How do you treat yourself?
How do you speak to yourself?
My guess is probably not very well.
In fact, would you ever treat a friend in the same way?
For many of us, the answer is no. The reality is that we often treat ourselves much more harshly than we would ever treat anyone else.
Self-compassion is probably one of the tools I work with most and hands-down can have the biggest effect on people – present company included. It took me a long time to even be able to use the words. It was such a foreign concept that for a long time, my response was:
What do you mean be kind to yourself?
Self-compassion – what is it really?
Self-compassion relates to our ability to be accepting, kind and loving to ourselves, welcoming and befriending our emotional and physical suffering.
Or simply said:
It’s being kind to yourself
And while it’s often a foreign concept, we actually know what to do.
What do you do for yourself?
Let me take a guess.
If you’re faced with some challenging feelings, you might tell yourself “to just get over it”. You tell yourself you’re weak or that you shouldn’t be feeling what you’re feeling. Actually, you might add another layer on top of judgement and make yourself feel stupid for feeling what you’re feeling.
Something like that? Tell me, how’s that working for you?
Thought so. It works – to a degree. But it’s not sustainable and frankly, it feels crap.
So why do we do this?
We’ve often been raised to believe that being tough will allow us to achieve our goals – moreover, there is a strong cultural narrative that being kind to ourselves is a form of self-pity, weakness or that it’s selfish.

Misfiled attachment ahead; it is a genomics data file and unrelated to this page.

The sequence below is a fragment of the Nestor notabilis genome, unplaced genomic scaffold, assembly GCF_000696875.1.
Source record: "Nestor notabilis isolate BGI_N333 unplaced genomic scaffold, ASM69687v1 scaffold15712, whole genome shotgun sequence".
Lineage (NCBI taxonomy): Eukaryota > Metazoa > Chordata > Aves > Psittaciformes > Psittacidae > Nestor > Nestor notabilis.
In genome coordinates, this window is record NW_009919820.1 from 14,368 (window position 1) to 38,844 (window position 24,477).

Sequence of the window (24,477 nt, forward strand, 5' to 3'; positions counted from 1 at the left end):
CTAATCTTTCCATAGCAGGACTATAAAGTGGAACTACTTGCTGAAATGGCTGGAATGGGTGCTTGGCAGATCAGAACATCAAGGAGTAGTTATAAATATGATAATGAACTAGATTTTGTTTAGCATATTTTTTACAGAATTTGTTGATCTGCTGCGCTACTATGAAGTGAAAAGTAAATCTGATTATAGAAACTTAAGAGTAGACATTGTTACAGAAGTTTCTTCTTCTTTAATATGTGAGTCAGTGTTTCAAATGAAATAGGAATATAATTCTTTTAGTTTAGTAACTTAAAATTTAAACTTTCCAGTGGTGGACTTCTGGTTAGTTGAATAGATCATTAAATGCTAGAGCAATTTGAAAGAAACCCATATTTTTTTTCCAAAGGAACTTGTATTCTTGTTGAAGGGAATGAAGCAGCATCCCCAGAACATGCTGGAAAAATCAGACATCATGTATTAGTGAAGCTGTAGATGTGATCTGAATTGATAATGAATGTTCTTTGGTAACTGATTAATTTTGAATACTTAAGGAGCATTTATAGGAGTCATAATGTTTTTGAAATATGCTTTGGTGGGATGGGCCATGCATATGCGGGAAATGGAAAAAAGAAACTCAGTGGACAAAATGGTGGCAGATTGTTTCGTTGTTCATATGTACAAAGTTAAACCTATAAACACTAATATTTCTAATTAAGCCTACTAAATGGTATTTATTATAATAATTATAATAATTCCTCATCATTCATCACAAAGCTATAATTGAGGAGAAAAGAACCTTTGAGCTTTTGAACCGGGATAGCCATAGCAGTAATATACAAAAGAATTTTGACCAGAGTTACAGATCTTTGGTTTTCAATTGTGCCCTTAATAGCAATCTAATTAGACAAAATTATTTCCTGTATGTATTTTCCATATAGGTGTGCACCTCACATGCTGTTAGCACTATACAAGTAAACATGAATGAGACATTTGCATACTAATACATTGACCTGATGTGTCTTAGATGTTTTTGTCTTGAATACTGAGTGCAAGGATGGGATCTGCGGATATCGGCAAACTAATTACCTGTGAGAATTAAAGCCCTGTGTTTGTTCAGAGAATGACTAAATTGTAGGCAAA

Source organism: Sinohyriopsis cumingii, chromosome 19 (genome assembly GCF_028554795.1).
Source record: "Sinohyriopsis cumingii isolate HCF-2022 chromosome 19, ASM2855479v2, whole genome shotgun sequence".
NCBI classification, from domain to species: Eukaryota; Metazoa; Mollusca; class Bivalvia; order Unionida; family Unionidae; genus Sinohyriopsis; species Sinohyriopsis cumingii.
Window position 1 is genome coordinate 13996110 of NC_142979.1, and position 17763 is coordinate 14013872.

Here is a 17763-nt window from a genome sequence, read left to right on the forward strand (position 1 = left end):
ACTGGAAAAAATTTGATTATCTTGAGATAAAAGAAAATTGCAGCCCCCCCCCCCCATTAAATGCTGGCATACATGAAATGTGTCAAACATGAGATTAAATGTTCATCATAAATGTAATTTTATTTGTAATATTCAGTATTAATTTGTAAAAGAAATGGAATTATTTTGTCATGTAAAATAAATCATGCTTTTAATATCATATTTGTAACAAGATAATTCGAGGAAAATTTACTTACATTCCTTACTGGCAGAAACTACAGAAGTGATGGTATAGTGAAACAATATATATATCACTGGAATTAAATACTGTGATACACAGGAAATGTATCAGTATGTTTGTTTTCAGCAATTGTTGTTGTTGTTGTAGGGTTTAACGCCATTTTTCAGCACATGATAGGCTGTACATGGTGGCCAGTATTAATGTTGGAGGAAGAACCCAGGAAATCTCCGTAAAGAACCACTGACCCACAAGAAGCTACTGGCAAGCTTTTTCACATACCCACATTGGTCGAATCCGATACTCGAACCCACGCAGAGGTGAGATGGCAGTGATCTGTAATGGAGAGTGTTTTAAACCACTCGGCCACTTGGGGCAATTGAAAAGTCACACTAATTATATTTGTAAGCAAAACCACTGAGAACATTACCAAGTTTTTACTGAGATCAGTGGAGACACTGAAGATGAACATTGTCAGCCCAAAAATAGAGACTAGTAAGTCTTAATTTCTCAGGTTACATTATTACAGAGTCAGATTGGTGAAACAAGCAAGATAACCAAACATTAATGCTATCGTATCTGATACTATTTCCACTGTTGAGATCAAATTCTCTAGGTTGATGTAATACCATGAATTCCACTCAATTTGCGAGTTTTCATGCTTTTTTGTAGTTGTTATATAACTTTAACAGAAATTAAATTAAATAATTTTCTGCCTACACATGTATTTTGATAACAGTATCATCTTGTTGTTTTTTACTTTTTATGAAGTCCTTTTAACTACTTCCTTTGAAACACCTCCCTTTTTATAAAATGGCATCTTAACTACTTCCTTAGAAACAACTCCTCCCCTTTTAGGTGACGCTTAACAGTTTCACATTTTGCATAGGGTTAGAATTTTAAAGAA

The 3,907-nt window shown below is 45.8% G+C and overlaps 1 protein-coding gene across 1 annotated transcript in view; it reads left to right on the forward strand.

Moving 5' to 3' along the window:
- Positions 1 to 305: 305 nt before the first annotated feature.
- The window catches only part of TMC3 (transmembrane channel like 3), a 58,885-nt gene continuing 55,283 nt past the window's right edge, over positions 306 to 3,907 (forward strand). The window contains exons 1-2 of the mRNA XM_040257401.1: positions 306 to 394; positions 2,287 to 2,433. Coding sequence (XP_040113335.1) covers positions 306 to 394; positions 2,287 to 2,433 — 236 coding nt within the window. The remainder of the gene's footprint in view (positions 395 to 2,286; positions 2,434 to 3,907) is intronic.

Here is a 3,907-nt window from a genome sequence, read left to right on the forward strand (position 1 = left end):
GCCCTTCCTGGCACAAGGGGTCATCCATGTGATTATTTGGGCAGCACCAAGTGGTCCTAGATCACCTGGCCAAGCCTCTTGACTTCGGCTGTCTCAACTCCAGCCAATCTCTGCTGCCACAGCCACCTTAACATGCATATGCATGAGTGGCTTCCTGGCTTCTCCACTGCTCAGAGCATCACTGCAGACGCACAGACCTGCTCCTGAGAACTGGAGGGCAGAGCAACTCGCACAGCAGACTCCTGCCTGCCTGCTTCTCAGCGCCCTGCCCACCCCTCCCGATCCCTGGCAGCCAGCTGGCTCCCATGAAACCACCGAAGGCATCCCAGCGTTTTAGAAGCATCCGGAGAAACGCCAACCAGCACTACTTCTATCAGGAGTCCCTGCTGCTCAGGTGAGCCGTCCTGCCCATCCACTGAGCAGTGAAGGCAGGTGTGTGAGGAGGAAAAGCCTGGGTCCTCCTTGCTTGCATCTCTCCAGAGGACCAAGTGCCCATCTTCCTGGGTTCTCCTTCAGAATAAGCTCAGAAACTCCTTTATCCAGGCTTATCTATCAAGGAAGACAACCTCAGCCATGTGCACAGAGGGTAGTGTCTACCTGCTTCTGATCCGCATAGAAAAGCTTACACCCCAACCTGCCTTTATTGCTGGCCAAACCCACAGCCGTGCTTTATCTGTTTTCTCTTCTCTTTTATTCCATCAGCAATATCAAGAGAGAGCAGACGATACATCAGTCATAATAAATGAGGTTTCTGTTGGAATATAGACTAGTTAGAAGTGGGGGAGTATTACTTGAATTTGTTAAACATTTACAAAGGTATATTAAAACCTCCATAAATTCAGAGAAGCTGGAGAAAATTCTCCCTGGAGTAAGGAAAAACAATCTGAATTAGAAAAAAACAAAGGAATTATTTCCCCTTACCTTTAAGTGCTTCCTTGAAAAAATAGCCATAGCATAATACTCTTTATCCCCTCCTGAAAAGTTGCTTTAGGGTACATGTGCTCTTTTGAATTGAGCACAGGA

In fact, none of these things are true and in fact, it has been proven that self-compassion actually leads to greater agency and responsibility, increased resiliency and is a far stronger motivator than self-judgement and punishment. And honestly, it just feels so much better.
How do you start being kinder to yourself?
Start with becoming aware of how you treat and speak to yourself. So often, we live our lives on autopilot and aren’t even aware of the relationship we have with ourselves:
- What do you typically judge and criticize yourself for?
- How do you speak to yourself? What type of language do you use?
- How do you feel when you are critical or harsh on yourself? How does it change your behaviour?
There are various ways to be kinder to yourself, and one of the easiest shortcuts is to answer this question when you notice that you are suffering:
How would I treat a good friend?
You take time out for them. You listen. You empathize. You say something caring or comforting. There might even be a hug thrown in somewhere (guaranteed with me, so if you’re need – come on over!).
Give it a try and see how this changes things for you. In the beginning this can feel a little awkward, especially as you might not be used to it, but as with anything, with practice you can improve. And be compassionate even in the practice of self-compassion!